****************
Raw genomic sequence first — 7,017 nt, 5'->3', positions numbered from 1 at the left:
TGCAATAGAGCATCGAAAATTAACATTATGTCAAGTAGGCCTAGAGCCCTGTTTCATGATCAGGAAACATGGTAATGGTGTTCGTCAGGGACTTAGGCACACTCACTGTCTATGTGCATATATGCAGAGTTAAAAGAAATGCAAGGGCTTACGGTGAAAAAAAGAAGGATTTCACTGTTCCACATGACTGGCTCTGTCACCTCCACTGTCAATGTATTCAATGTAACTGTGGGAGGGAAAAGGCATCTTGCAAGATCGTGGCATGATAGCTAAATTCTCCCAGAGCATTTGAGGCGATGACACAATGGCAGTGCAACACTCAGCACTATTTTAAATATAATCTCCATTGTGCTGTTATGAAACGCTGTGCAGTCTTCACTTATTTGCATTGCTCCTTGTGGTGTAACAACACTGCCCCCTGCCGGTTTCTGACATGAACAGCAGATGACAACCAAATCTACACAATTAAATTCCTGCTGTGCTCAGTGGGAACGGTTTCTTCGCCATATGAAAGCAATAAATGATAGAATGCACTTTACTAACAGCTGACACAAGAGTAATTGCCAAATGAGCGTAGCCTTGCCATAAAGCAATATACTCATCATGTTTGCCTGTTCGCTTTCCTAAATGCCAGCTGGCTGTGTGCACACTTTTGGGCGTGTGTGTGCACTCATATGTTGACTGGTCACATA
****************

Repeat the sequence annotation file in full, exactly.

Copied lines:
Raw genomic sequence first — 7,017 nt, 5'->3', positions numbered from 1 at the left:
TGCAATAGAGCATCGAAAATTAACATTATGTCAAGTAGGCCTAGAGCCCTGTTTCATGATCAGGAAACATGGTAATGGTGTTCGTCAGGGACTTAGGCACACTCACTGTCTATGTGCATATATGCAGAGTTAAAAGAAATGCAAGGGCTTACGGTGAAAAAAAGAAGGATTTCACTGTTCCACATGACTGGCTCTGTCACCTCCACTGTCAATGTATTCAATGTAACTGTGGGAGGGAAAAGGCATCTTGCAAGATCGTGGCATGATAGCTAAATTCTCCCAGAGCATTTGAGGCGATGACACAATGGCAGTGCAACACTCAGCACTATTTTAAATATAATCTCCATTGTGCTGTTATGAAACGCTGTGCAGTCTTCACTTATTTGCATTGCTCCTTGTGGTGTAACAACACTGCCCCCTGCCGGTTTCTGACATGAACAGCAGATGACAACCAAATCTACACAATTAAATTCCTGCTGTGCTCAGTGGGAACGGTTTCTTCGCCATATGAAAGCAATAAATGATAGAATGCACTTTACTAACAGCTGACACAAGAGTAATTGCCAAATGAGCGTAGCCTTGCCATAAAGCAATATACTCATCATGTTTGCCTGTTCGCTTTCCTAAATGCCAGCTGGCTGTGTGCACACTTTTGGGCGTGTGTGTGCACTCATATGTTGACTGGTCACATA